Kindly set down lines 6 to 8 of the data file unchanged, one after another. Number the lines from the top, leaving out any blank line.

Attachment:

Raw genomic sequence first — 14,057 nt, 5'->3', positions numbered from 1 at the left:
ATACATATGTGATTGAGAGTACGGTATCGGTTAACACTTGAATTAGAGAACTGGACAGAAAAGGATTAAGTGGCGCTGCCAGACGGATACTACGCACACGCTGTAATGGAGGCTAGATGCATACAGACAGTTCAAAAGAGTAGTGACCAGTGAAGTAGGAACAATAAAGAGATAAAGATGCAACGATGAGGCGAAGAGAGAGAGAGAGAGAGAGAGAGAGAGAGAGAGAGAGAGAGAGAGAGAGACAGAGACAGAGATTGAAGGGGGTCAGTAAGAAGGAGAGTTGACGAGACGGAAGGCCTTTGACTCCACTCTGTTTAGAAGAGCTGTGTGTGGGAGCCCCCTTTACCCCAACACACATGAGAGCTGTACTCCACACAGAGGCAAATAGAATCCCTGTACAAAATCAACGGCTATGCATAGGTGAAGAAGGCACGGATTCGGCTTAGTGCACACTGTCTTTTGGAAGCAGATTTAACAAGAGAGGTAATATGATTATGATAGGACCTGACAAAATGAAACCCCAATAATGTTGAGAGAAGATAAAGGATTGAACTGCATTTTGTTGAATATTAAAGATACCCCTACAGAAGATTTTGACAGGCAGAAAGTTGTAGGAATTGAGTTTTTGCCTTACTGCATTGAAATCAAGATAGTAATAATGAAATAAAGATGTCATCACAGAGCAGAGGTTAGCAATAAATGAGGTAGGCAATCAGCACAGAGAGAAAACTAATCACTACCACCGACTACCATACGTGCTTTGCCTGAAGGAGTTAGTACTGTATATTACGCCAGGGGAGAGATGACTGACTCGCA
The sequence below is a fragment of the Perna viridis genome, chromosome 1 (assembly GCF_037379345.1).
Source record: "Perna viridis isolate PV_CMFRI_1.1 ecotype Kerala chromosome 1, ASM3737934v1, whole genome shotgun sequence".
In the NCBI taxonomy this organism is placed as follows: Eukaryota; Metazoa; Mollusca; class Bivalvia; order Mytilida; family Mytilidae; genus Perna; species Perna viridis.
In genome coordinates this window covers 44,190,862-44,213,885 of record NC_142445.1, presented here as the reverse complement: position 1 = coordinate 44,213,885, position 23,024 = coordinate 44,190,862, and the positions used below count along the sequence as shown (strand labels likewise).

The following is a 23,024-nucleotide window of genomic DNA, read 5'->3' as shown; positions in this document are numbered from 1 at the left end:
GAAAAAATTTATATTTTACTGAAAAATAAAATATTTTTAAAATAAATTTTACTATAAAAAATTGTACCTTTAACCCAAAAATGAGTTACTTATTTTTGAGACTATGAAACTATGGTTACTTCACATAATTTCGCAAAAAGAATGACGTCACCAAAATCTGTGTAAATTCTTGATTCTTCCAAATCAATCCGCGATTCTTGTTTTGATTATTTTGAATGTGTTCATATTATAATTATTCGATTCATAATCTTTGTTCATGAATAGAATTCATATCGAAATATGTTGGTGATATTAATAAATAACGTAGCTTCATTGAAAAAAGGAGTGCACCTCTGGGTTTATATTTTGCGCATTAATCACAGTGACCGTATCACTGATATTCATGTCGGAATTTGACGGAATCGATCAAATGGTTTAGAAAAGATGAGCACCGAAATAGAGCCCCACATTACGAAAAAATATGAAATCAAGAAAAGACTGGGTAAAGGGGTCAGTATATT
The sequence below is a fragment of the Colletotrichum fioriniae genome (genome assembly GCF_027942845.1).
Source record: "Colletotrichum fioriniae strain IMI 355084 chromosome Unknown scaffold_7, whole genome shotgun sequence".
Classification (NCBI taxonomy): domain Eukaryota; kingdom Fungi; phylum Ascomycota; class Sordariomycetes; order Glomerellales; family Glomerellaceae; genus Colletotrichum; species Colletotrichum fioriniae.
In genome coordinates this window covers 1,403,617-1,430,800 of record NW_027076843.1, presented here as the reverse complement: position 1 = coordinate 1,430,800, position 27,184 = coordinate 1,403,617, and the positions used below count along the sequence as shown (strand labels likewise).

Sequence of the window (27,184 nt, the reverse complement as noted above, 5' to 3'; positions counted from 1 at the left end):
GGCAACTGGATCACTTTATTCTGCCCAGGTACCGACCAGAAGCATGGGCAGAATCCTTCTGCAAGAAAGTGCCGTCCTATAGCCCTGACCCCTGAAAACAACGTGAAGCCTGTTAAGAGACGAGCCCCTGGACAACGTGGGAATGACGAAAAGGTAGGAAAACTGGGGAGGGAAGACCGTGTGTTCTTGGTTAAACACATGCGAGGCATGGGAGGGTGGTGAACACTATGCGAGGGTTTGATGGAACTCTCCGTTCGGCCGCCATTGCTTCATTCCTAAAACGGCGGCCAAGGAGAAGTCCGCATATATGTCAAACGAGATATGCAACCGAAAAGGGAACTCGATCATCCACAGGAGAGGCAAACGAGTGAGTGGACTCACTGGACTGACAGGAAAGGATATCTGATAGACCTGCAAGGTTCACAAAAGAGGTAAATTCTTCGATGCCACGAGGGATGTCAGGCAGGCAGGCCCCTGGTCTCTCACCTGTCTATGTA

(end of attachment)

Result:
In genome coordinates this window covers 44,190,862-44,213,885 of record NC_142445.1, presented here as the reverse complement: position 1 = coordinate 44,213,885, position 23,024 = coordinate 44,190,862, and the positions used below count along the sequence as shown (strand labels likewise).

The following is a 23,024-nucleotide window of genomic DNA, read 5'->3' as shown; positions in this document are numbered from 1 at the left end:
GAAAAAATTTATATTTTACTGAAAAATAAAATATTTTTAAAATAAATTTTACTATAAAAAATTGTACCTTTAACCCAAAAATGAGTTACTTATTTTTGAGACTATGAAACTATGGTTACTTCACATAATTTCGCAAAAAGAATGACGTCACCAAAATCTGTGTAAATTCTTGATTCTTCCAAATCAATCCGCGATTCTTGTTTTGATTATTTTGAATGTGTTCATATTATAATTATTCGATTCATAATCTTTGTTCATGAATAGAATTCATATCGAAATATGTTGGTGATATTAATAAATAACGTAGCTTCATTGAAAAAAGGAGTGCACCTCTGGGTTTATATTTTGCGCATTAATCACAGTGACCGTATCACTGATATTCATGTCGGAATTTGACGGAATCGATCAAATGGTTTAGAAAAGATGAGCACCGAAATAGAGCCCCACATTACGAAAAAATATGAAATCAAGAAAAGACTGGGTAAAGGGGTCAGTATATT